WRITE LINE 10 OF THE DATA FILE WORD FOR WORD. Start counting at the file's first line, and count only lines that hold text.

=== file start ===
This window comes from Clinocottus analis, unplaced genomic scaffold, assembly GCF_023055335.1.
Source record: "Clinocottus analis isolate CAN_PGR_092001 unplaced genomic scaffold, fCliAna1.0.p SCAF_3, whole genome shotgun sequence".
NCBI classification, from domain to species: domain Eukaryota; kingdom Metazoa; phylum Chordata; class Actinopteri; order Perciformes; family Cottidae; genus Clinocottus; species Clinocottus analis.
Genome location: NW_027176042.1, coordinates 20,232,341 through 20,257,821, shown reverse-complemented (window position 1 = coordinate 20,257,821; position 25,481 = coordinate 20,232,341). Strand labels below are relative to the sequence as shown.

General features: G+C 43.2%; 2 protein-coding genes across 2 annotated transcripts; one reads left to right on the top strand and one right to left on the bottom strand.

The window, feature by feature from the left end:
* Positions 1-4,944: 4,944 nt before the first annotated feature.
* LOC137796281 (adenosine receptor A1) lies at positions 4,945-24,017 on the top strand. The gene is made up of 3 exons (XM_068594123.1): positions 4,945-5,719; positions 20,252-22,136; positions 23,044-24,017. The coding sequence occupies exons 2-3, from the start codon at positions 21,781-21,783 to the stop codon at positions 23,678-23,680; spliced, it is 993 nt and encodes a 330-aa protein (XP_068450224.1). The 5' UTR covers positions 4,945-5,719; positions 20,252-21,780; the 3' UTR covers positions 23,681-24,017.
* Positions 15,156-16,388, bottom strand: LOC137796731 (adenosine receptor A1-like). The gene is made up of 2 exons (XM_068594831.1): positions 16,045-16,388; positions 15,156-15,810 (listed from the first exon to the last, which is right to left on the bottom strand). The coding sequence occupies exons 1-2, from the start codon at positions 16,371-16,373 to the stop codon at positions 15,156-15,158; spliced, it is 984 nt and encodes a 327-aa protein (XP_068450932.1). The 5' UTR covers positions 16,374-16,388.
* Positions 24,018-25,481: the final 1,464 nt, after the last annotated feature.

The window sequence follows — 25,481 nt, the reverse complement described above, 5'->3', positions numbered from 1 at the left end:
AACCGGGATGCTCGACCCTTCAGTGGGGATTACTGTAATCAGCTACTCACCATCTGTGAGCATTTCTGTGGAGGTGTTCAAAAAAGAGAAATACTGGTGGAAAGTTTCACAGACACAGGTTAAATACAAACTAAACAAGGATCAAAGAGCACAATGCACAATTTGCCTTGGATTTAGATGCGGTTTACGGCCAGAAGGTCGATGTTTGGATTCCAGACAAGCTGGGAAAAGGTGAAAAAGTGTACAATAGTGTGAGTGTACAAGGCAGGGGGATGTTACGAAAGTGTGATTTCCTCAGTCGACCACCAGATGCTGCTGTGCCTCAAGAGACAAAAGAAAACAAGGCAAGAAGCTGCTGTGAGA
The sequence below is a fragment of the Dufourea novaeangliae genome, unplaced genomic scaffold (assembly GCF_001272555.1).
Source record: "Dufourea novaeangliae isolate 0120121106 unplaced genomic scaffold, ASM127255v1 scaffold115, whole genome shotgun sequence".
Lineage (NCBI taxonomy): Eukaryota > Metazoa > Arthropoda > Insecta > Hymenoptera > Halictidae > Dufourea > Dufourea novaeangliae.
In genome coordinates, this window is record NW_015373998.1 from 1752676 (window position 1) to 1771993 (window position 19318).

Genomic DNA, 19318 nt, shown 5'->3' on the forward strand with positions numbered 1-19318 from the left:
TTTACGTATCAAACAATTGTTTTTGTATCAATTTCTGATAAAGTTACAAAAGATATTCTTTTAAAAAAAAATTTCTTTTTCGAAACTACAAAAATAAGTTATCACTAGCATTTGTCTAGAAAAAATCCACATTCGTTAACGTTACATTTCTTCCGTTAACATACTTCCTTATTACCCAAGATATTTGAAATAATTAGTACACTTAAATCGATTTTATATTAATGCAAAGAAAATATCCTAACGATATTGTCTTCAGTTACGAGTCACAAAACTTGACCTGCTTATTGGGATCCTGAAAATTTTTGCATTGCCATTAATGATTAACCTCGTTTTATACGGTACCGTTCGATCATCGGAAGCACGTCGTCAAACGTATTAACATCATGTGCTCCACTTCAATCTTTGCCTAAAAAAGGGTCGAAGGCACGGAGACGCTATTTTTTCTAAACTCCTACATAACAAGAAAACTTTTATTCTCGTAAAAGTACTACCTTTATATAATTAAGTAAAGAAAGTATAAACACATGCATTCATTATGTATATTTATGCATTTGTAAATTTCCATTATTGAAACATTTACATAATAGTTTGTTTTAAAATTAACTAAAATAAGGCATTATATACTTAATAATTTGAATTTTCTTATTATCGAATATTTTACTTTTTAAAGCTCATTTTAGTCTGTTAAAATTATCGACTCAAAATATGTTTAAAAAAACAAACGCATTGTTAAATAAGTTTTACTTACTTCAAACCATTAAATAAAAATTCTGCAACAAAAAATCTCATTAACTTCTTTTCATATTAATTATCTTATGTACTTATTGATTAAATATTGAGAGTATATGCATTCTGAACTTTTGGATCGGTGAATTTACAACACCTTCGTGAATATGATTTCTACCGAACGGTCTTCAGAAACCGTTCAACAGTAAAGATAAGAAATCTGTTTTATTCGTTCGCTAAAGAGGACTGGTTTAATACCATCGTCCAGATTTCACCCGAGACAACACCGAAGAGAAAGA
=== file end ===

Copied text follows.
* Positions 24,018-25,481: the final 1,464 nt, after the last annotated feature.